Continued from part 1.
Leaving Chukhung for the 3 Passes
The decision was made, we’d go. Committing to the run meant having the bare minimum of gear. We sent a porter down to Namche with our extras leaving us with 15 liter running packs filled with food, water, rain shells, an extra insulation layer, and a camera. Going light would be key, especially in our condition. My strategy was to consume a lot of calories throughout the day. Meanwhile, Kim would be relying on her tremendous psyche, which on any given day can exhaust dozens of people. As we prepared to go, I remained nervous about my back, and whatever was going on. I felt like I was the wild card. If my legs did what they did getting to Chukhung, I was in trouble.
On May 17, we left Chukhung and started up Kongma La under a warm sun and plenty of blue sky. In the first two hours, we spent more time making photos than progress. We’d found ourselves in a stunning Himalayan landscape doing what we love, and feeling great. On that first climb, dreamy singletrack leads to the pass while Nuptse, Lhotse (8516 meters), and Ama Dablam keep you impressed. Immediately upon reaching the pass, I devoured a full pizza I had had custom built at the lodge, and watched threatening clouds rapidly build over distant Cho La pass, our next goal.
We’d cruised Kongma La and felt perfect, spirits were high, and our bellies were full of pizza and Oreos. Down we went to Lobuche.
By the time we reached Dzongla, at the foot of Cho La Pass, it was snowing heavily. A lone trekker arriving to the lodges reported about 10cm of new snow, poor visibility, and strong winds. Because we’d already been over Cho La the previous week, we knew the route and the tricky passages. After a quick, “Are you okay with this?”, up we went.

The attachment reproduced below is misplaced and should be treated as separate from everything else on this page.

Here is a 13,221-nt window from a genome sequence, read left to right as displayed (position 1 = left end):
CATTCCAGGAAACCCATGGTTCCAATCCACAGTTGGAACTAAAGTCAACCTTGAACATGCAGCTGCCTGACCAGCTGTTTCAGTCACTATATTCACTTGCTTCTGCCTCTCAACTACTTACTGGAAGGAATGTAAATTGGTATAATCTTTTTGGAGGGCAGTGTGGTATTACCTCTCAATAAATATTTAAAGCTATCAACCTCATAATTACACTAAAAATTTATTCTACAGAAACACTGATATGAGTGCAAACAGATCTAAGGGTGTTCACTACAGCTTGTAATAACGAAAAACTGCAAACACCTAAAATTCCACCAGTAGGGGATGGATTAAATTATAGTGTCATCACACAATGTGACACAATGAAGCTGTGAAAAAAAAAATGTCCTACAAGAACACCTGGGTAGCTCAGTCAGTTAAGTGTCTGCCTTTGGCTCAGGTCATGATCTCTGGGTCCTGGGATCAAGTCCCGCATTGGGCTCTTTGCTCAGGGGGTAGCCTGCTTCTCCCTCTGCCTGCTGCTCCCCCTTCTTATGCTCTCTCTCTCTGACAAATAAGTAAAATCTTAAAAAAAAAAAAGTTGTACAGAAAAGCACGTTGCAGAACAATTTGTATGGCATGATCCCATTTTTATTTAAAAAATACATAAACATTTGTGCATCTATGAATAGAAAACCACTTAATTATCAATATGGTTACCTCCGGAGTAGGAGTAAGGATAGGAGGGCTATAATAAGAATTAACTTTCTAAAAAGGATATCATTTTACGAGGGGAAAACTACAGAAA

Sure enough, visibility went to nothing, the snow piled up and the wind blew. But, it was strangely warm and we actually enjoyed the solitude. As we went higher, our progress was slowed by increasingly deep snow and finally a full white out before the glacier. After some delay, we reached the pass, rolled over the top, and began a rapid descent to drier ground.
By the time we were in Tangnak, Kim was reporting a headache and absolutely zero ability to breathe through her nose. Her respiratory condition was worsening and her usual energy was nowhere to be seen. We stopped to get some lemon ginger tea at the Tangnak lodge and inside I watched her struggle with health issues difficult at sea level, horrific at 4600 meters.
“Let’s keep going”, she announced.
Next up was an hour section of trail to Gokyo, but through an annoying rock glacier full of ups, downs and wrong turns. David had warned us that this section is a mental crux when doing the full 3 Passes. What keeps you going is the promise of decent baked goods at the Gokyo Resort. I focused on the banana bread. But also, on the very real likelihood that we’d stop for an overnight nap in Gokyo. It made sense. We weren’t 100%, Kim’s respiratory condition was worsening, and Renjo La was getting more intimidating with each labored breath.
An hour later, instead of making our way up the last pass, we were horizontal, staring at a guesthouse ceiling, wondering if we’d made the right call. I think we did.
The next day proved this true. Kim started the day strong, but after the last pass, Renjo La, spiraled into a place no one wants to be in when such a big effort is required. Her entire body shut down, from breathing to stomach. At the foot of Renjo La, with a long 20 kilometers to go, she was facing a tough time. Proudly, she carried on and that afternoon we staggered into Namche, a day later than we would have liked, but together, and appreciating what we’d managed to do with the condition we had.
Now, for each of us, we look back with a mix of pride and frustration about how we managed the trip. The inevitable “what ifs” and “if onlys” come up, but it is what it is. And so we learn. We can always go back.
And David? He left the same morning as us and pulled into Namche Bazar in an astounding 11 hours and 58 minutes.
By Dan Patitucci